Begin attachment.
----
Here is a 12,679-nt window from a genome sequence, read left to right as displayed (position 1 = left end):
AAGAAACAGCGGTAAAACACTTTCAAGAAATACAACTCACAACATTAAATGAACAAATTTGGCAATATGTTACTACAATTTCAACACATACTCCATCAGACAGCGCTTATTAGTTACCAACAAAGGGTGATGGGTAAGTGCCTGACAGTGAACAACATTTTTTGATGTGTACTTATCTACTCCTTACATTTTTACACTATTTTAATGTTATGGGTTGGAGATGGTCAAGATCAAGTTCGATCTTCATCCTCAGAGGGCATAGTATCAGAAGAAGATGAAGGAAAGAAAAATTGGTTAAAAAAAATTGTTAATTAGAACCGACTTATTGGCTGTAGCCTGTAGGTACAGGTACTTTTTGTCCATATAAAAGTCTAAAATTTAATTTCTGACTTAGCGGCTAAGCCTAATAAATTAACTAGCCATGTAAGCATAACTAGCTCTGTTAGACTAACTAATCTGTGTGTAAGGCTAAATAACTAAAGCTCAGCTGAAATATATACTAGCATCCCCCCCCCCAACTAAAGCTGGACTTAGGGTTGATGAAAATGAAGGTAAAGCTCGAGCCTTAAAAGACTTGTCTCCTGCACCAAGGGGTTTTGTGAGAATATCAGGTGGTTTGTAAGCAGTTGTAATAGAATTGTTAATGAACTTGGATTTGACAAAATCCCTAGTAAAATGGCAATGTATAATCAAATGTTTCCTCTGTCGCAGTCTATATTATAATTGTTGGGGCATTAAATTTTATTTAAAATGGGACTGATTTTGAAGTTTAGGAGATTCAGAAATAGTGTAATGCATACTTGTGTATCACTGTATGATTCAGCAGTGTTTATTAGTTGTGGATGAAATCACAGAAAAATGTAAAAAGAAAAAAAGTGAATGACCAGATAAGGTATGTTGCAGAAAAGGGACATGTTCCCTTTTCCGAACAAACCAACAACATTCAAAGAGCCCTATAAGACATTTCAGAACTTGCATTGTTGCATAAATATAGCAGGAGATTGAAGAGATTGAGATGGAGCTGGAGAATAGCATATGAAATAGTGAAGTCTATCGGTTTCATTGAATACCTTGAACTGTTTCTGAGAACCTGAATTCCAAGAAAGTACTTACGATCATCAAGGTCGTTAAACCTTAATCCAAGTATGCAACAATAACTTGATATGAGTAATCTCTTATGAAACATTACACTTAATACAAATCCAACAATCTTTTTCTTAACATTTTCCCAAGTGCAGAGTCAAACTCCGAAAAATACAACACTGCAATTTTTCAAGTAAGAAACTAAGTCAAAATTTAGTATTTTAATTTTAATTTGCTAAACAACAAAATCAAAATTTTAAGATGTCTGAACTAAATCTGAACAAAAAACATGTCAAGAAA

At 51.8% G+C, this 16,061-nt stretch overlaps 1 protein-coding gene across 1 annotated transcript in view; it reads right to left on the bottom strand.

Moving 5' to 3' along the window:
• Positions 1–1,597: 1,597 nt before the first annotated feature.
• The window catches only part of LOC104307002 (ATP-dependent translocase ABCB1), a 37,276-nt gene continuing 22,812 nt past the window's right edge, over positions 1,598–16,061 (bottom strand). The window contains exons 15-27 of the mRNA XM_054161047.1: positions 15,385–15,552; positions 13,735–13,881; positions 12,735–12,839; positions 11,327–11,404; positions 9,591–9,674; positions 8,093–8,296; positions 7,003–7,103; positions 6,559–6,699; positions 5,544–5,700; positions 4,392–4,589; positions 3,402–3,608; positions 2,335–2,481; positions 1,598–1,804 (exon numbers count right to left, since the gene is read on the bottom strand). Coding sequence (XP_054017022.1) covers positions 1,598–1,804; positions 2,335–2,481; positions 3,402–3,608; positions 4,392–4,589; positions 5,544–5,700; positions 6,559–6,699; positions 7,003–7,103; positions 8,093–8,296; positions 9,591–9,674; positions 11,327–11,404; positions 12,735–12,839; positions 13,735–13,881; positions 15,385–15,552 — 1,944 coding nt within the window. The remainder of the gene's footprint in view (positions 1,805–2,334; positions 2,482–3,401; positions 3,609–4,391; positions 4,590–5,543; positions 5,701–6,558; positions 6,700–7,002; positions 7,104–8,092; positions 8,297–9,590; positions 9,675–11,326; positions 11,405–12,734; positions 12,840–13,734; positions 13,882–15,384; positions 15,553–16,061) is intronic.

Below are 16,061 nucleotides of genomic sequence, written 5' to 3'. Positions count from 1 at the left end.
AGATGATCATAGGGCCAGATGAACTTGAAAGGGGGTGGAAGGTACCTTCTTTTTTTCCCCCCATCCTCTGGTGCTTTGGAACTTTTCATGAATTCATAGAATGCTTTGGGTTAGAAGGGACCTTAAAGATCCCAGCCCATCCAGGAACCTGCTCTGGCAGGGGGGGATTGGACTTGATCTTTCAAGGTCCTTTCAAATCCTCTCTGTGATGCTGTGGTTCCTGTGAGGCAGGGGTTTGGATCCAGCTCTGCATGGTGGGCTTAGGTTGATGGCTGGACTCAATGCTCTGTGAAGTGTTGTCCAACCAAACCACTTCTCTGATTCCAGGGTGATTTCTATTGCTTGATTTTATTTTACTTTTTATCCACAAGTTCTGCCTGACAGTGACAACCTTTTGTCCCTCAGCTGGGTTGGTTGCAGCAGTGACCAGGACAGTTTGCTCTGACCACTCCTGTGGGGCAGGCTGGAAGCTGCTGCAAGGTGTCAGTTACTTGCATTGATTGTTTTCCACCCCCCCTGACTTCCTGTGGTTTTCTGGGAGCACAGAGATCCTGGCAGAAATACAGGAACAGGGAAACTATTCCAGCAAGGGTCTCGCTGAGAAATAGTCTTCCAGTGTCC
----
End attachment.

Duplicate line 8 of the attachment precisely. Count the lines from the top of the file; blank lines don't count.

AGATGATCATAGGGCCAGATGAACTTGAAAGGGGGTGGAAGGTACCTTCTTTTTTTCCCCCCATCCTCTGGTGCTTTGGAACTTTTCATGAATTCATAGAATGCTTTGGGTTAGAAGGGACCTTAAAGATCCCAGCCCATCCAGGAACCTGCTCTGGCAGGGGGGGATTGGACTTGATCTTTCAAGGTCCTTTCAAATCCTCTCTGTGATGCTGTGGTTCCTGTGAGGCAGGGGTTTGGATCCAGCTCTGCATGGTGGGCTTAGGTTGATGGCTGGACTCAATGCTCTGTGAAGTGTTGTCCAACCAAACCACTTCTCTGATTCCAGGGTGATTTCTATTGCTTGATTTTATTTTACTTTTTATCCACAAGTTCTGCCTGACAGTGACAACCTTTTGTCCCTCAGCTGGGTTGGTTGCAGCAGTGACCAGGACAGTTTGCTCTGACCACTCCTGTGGGGCAGGCTGGAAGCTGCTGCAAGGTGTCAGTTACTTGCATTGATTGTTTTCCACCCCCCCTGACTTCCTGTGGTTTTCTGGGAGCACAGAGATCCTGGCAGAAATACAGGAACAGGGAAACTATTCCAGCAAGGGTCTCGCTGAGAAATAGTCTTCCAGTGTCC